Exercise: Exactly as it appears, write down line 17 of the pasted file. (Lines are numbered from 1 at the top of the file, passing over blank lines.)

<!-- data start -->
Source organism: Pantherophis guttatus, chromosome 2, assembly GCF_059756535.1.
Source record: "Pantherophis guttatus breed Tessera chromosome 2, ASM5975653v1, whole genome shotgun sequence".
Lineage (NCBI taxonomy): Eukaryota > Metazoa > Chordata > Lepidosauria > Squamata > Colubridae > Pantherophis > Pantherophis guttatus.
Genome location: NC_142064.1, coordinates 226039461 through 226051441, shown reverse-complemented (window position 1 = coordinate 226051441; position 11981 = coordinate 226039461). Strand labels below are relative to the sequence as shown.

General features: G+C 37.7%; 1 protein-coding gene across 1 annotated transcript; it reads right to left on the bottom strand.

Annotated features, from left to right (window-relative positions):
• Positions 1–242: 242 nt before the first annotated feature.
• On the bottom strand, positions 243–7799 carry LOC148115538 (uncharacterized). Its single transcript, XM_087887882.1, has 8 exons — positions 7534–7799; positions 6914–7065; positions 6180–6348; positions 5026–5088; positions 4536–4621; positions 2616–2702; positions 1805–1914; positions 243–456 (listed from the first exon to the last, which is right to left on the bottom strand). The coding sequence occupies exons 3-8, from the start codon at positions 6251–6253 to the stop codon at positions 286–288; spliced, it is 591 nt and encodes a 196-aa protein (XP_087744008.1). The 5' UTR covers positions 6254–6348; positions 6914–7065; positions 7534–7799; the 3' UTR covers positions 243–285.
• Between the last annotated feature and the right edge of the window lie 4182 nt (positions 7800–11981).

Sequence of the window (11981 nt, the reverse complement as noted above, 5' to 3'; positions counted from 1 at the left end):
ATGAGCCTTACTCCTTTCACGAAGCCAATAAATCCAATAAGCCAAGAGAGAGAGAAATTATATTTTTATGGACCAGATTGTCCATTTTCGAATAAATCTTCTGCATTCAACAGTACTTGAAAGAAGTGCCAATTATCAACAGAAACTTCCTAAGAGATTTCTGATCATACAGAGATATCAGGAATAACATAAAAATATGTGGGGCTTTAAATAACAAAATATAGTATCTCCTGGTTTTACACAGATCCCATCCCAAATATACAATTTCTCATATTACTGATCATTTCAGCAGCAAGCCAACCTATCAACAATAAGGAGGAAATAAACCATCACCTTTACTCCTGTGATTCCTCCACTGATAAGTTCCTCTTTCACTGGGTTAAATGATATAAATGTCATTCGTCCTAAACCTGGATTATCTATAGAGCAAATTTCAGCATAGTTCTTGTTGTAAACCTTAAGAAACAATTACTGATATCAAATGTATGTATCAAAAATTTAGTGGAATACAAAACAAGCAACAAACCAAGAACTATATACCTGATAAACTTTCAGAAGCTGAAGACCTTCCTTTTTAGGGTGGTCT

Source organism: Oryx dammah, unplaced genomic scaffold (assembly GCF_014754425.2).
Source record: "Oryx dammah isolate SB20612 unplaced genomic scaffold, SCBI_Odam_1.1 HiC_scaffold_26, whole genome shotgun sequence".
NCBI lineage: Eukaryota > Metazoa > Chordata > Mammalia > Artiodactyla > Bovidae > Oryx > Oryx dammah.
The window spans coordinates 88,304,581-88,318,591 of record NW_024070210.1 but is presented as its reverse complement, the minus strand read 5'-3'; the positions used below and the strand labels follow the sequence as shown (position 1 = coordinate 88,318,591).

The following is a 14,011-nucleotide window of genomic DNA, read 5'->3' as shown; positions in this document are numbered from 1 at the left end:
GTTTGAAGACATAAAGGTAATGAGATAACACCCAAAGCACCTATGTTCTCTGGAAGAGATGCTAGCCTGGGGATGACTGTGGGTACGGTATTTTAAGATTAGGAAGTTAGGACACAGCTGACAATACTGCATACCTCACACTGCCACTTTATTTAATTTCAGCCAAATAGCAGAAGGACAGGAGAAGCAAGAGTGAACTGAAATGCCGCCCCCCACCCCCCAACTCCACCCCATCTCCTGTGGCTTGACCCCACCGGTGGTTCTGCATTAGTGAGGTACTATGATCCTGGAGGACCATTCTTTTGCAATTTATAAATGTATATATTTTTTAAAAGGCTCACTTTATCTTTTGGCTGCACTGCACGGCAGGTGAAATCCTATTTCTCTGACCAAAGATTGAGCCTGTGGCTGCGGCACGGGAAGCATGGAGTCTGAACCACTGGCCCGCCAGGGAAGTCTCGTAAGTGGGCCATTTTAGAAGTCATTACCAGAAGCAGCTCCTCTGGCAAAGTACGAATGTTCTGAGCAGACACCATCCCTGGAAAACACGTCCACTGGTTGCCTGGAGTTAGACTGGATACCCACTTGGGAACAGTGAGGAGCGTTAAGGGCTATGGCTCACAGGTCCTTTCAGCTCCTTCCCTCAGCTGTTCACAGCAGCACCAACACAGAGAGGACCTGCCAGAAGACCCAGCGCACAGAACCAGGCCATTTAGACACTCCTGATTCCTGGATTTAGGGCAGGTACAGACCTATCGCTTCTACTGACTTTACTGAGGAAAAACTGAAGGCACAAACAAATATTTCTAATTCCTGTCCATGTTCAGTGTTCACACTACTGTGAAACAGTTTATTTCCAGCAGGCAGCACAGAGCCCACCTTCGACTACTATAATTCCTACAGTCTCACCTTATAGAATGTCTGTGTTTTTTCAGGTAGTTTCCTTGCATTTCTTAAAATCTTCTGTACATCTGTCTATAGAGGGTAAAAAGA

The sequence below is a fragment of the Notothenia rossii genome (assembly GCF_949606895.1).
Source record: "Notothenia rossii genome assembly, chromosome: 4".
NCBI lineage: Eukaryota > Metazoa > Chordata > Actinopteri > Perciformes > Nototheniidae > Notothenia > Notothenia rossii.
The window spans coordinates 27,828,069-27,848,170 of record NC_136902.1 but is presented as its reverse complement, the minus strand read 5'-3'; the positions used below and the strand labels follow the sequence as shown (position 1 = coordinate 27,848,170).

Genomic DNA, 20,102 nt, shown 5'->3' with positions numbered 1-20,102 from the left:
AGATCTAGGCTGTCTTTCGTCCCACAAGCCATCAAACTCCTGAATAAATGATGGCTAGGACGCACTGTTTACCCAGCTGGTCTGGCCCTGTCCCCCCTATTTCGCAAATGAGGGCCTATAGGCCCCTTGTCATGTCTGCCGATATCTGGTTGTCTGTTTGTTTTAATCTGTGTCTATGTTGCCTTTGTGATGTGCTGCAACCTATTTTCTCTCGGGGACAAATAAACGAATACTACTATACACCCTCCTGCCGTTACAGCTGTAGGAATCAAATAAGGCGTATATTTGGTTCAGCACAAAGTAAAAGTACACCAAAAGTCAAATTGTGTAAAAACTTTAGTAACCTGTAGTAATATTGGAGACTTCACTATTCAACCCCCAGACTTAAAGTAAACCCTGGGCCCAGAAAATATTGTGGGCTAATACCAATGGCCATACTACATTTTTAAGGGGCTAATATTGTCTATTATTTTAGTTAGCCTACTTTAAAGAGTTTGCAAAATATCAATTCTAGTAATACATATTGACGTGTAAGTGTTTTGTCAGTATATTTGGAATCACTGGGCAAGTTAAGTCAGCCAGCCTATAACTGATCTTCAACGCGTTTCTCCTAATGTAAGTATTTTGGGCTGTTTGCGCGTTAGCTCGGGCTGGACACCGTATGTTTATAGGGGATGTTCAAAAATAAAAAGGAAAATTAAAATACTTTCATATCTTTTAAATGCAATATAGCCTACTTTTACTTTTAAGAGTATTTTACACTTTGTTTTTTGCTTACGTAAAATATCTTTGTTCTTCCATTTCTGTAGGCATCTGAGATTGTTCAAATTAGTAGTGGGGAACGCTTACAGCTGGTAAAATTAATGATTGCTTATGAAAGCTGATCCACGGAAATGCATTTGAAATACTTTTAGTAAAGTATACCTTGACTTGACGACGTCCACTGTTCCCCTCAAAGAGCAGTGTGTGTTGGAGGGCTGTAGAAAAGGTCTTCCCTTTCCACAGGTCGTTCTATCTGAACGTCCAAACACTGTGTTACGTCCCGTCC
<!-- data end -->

GTTTGAAGACATAAAGGTAATGAGATAACACCCAAAGCACCTATGTTCTCTGGAAGAGATGCTAGCCTGGGGATGACTGTGGGTACGGTATTTTAAGATTAGGAAGTTAGGACACAGCTGACAATACTGCATACCTCACACTGCCACTTTATTTAATTTCAGCCAAATAGCAGAAGGACAGGAGAAGCAAGAGTGAACTGAAATGCCGCCCCCCACCCCCCAACTCCACCCCATCTCCTGTGGCTTGACCCCACCGGTGGTTCTGCATTAGTGAGGTACTATGATCCTGGAGGACCATTCTTTTGCAATTTATAAATGTATATATTTTTTAAAAGGCTCACTTTATCTTTTGGCTGCACTGCACGGCAGGTGAAATCCTATTTCTCTGACCAAAGATTGAGCCTGTGGCTGCGGCACGGGAAGCATGGAGTCTGAACCACTGGCCCGCCAGGGAAGTCTCGTAAGTGGGCCATTTTAGAAGTCATTACCAGAAGCAGCTCCTCTGGCAAAGTACGAATGTTCTGAGCAGACACCATCCCTGGAAAACACGTCCACTGGTTGCCTGGAGTTAGACTGGATACCCACTTGGGAACAGTGAGGAGCGTTAAGGGCTATGGCTCACAGGTCCTTTCAGCTCCTTCCCTCAGCTGTTCACAGCAGCACCAACACAGAGAGGACCTGCCAGAAGACCCAGCGCACAGAACCAGGCCATTTAGACACTCCTGATTCCTGGATTTAGGGCAGGTACAGACCTATCGCTTCTACTGACTTTACTGAGGAAAAACTGAAGGCACAAACAAATATTTCTAATTCCTGTCCATGTTCAGTGTTCACACTACTGTGAAACAGTTTATTTCCAGCAGGCAGCACAGAGCCCACCTTCGACTACTATAATTCCTACAGTCTCACCTTATAGAATGTCTGTGTTTTTTCAGGTAGTTTCCTTGCATTTCTTAAAATCTTCTGTACATCTGTCTATAGAGGGTAAAAAGA